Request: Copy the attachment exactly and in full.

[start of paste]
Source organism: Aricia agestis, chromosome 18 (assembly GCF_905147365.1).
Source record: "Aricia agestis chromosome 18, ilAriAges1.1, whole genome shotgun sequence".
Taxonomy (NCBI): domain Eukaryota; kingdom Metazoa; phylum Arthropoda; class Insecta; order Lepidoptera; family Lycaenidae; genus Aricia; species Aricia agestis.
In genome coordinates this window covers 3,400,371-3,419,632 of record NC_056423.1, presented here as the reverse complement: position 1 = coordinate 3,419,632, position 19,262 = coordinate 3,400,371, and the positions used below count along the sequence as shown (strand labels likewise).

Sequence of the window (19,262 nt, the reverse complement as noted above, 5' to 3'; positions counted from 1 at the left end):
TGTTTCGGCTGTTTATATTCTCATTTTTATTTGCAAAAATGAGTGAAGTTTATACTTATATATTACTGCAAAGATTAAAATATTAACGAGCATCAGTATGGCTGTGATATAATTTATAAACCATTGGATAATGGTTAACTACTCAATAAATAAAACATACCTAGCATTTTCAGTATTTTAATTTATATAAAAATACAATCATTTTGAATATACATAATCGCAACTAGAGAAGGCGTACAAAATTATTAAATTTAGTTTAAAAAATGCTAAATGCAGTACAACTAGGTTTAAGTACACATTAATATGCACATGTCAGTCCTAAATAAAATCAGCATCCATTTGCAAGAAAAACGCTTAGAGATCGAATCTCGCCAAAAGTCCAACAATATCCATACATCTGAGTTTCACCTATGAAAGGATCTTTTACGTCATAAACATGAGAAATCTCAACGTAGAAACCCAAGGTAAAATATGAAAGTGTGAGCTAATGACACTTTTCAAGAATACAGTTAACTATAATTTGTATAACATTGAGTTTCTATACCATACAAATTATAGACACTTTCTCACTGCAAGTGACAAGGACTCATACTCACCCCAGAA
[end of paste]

Source organism: Aricia agestis, chromosome 18 (assembly GCF_905147365.1).
Source record: "Aricia agestis chromosome 18, ilAriAges1.1, whole genome shotgun sequence".
Taxonomy (NCBI): domain Eukaryota; kingdom Metazoa; phylum Arthropoda; class Insecta; order Lepidoptera; family Lycaenidae; genus Aricia; species Aricia agestis.
In genome coordinates this window covers 3,400,371-3,419,632 of record NC_056423.1, presented here as the reverse complement: position 1 = coordinate 3,419,632, position 19,262 = coordinate 3,400,371, and the positions used below count along the sequence as shown (strand labels likewise).

Sequence of the window (19,262 nt, the reverse complement as noted above, 5' to 3'; positions counted from 1 at the left end):
TGTTTCGGCTGTTTATATTCTCATTTTTATTTGCAAAAATGAGTGAAGTTTATACTTATATATTACTGCAAAGATTAAAATATTAACGAGCATCAGTATGGCTGTGATATAATTTATAAACCATTGGATAATGGTTAACTACTCAATAAATAAAACATACCTAGCATTTTCAGTATTTTAATTTATATAAAAATACAATCATTTTGAATATACATAATCGCAACTAGAGAAGGCGTACAAAATTATTAAATTTAGTTTAAAAAATGCTAAATGCAGTACAACTAGGTTTAAGTACACATTAATATGCACATGTCAGTCCTAAATAAAATCAGCATCCATTTGCAAGAAAAACGCTTAGAGATCGAATCTCGCCAAAAGTCCAACAATATCCATACATCTGAGTTTCACCTATGAAAGGATCTTTTACGTCATAAACATGAGAAATCTCAACGTAGAAACCCAAGGTAAAATATGAAAGTGTGAGCTAATGACACTTTTCAAGAATACAGTTAACTATAATTTGTATAACATTGAGTTTCTATACCATACAAATTATAGACACTTTCTCACTGCAAGTGACAAGGACTCATACTCACCCCAGAA